City tightens ban on Newtown Creek kayaking

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The city has suspended boating from public sites on Newtown Creek — a move that potentially wipes out recreation on the polluted waterway as the federal government begins a long clean-up.

A Department of Environmental Protection said its short-term ban on launching boats from city-owned sites would remain in place until the state analyzes the creek’s water quality.

The move comes two months after the federal government listed the 3.5-mile Newtown Creek as a Superfund site — beginning a decade-long hundreds-of-millions-of-dollars clean-up.

Matt Mahoney, an official with the Department of Environmental Protection, said the city was banning recreational use of the waterways out of “an abundance of caution” with regards to public health.

But frustrated community members and environmental advocates castigated the agency for “deliberately crippling” recreation on the creek without having any public health data.

“No kayaker has been hurt or gotten sick after years of use of the public waterways,” said Kathleen Schmid, head of the Newtown Creek Alliance. “The city, as well as the kayakers, have known the state of Newtown Creek’s waters for years and the city felt no compunction to limit access based on information that they have themselves collected.”

The timing of the announcement arrives paradoxically as other city agencies are investing in new ways to expand public access along Newtown Creek — including a renovated park at the end of Manhattan Avenue and a proposed boat launch inside the ground floor of the Greenpoint Manufacturing and Design Center.

The city has already moved to prohibit boating at the Newtown Creek Nature Walk, which it manages, where community members discovered a “No Kayaking” sign at the park’s entrance a month ago, though community members think that the restricted public access is simply about liability in the post-Superfund world.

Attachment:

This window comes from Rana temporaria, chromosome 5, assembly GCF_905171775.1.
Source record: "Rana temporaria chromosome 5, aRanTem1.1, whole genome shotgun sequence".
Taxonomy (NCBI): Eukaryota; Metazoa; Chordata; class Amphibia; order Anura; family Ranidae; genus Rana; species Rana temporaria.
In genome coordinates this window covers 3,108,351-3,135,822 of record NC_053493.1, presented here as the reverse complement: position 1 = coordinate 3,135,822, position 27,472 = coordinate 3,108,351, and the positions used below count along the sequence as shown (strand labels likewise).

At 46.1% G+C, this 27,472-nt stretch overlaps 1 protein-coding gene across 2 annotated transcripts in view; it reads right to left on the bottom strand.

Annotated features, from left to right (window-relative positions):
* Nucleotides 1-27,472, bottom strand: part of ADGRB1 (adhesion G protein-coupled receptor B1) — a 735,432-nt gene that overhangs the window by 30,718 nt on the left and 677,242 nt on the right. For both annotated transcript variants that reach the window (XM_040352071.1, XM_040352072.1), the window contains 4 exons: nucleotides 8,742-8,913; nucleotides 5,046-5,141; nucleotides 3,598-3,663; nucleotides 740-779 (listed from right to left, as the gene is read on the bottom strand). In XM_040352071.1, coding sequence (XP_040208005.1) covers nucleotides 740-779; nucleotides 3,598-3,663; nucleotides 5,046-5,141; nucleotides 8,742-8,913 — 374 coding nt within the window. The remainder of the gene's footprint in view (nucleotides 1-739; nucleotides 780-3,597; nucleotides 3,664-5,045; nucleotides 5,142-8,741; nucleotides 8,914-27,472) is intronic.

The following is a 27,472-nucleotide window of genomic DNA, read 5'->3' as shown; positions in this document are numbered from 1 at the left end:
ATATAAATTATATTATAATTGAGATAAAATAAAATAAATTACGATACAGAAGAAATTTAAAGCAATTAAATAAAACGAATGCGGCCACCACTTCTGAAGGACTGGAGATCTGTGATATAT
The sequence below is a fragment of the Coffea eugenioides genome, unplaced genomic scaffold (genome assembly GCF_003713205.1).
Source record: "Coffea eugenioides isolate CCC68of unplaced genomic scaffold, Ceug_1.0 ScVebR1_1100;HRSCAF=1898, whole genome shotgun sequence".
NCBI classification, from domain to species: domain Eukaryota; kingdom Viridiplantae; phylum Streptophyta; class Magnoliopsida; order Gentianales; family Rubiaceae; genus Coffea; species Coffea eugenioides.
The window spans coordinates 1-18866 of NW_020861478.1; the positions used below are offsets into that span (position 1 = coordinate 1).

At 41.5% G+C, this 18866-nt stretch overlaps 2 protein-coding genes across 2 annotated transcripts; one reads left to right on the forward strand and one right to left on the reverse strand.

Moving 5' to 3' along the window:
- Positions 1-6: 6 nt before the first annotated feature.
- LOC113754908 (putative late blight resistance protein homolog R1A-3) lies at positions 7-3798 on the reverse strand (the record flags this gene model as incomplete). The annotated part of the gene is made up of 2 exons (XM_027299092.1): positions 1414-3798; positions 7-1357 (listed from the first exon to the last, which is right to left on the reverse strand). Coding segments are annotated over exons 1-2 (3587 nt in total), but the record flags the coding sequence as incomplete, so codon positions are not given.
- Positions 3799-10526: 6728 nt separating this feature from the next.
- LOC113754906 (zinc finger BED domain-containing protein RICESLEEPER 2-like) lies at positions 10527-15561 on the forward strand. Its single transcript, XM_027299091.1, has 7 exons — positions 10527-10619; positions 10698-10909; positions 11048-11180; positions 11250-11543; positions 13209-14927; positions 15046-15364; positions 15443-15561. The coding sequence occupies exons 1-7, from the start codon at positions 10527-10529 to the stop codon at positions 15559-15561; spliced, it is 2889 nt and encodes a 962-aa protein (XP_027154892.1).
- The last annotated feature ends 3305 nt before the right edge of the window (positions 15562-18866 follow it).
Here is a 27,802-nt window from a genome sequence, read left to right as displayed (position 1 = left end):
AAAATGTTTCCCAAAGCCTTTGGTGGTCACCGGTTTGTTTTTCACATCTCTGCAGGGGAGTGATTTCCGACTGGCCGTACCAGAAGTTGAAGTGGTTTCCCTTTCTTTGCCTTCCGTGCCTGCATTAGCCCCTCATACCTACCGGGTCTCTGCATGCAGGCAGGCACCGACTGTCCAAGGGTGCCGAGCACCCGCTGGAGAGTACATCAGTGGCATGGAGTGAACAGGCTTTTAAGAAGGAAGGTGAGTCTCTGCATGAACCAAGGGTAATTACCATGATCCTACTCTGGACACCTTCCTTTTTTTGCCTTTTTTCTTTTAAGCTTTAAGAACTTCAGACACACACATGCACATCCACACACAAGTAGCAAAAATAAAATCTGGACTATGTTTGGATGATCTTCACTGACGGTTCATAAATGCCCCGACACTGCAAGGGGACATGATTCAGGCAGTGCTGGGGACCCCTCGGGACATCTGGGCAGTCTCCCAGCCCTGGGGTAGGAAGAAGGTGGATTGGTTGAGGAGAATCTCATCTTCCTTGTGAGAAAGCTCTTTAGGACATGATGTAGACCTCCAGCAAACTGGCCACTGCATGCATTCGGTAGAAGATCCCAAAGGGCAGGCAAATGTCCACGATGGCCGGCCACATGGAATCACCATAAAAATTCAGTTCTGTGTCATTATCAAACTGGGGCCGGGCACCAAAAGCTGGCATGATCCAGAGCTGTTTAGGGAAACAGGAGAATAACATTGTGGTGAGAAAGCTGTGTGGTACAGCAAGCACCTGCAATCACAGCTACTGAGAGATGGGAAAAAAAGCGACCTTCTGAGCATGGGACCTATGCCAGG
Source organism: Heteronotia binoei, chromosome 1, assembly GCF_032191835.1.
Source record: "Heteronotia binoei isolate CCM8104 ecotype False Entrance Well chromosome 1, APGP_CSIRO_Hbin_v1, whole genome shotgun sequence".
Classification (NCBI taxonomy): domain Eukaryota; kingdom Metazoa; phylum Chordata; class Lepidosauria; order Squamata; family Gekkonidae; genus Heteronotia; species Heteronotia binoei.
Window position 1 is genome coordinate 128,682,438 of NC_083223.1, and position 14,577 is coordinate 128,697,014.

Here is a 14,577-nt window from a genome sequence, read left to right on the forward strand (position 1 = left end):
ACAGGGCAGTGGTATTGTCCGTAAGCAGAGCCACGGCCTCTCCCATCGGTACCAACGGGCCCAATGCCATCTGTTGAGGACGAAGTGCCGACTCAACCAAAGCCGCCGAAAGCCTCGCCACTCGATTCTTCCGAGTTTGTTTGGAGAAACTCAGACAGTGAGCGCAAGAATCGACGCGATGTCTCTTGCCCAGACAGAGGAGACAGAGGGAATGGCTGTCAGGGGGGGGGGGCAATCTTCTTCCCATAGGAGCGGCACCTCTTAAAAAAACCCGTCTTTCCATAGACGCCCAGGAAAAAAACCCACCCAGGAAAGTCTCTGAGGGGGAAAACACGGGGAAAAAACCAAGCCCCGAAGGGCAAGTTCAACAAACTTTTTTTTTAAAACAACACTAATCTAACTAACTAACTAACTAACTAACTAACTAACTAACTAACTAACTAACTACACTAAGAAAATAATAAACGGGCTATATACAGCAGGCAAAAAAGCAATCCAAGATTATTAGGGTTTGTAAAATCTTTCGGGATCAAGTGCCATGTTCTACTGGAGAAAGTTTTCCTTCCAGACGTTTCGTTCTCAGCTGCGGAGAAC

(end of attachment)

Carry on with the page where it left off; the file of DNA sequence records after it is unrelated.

“We have been aware of pollution for a long time,” said Greenpoint resident Laura Hofmann. “Now that it’s a matter of money, the Department of Environmental Protection suddenly cares.”

The agency will hold a public meeting in December for community members to air their concerns about the policy change. The as-yet-unscheduled meeting should be lively, said Community Board 1 member Dewey Thompson.

“We’re not going to take this lying down,” said Thompson. “This is bulls—t. There’s going to be a very big reaction from the people who use this creek who have stewardship over this if the city goes ahead with this misguided plan to ban even temporarily launching of kayaks and canoes on the waterway.”

Updated 10:11 pm, November 17, 2010
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Reasonable discourse

Rob from Greenpoint says:
The goddam nannies are at it again.
Nov. 15, 2010, 9:17 am
Nicolo from Little Italy says:
Where will Kramer go for his daily swim?
Nov. 15, 2010, 9:48 am
alpankin from downtown says:
if the boaters want to "glow" after their paddle ride the city should let them. who in their right mind would think that that fetid canal is a safe place for recreational boating. they must be newcomers to the area.
Nov. 15, 2010, 11:45 am
Laura from Greenpoint, Brooklyn says:
Boating activist are definitely in their "right mind". Boaters, crabbers, bird watchers and others have brought some life to a waterway that's been dead for at least a half century. When waterways are not used, there is no rush on the part of government agencies to clean up the body of water. Now that parks are popping up along the Creek and people have the access and opportunity to spy the waterway more closely, access is being denied. Something stinks more than the Creek and that's the motive of government agencies. This isn't about public health. This is about liability and conserving the money that will be needed to further public access.
Nov. 15, 2010, 7:48 pm

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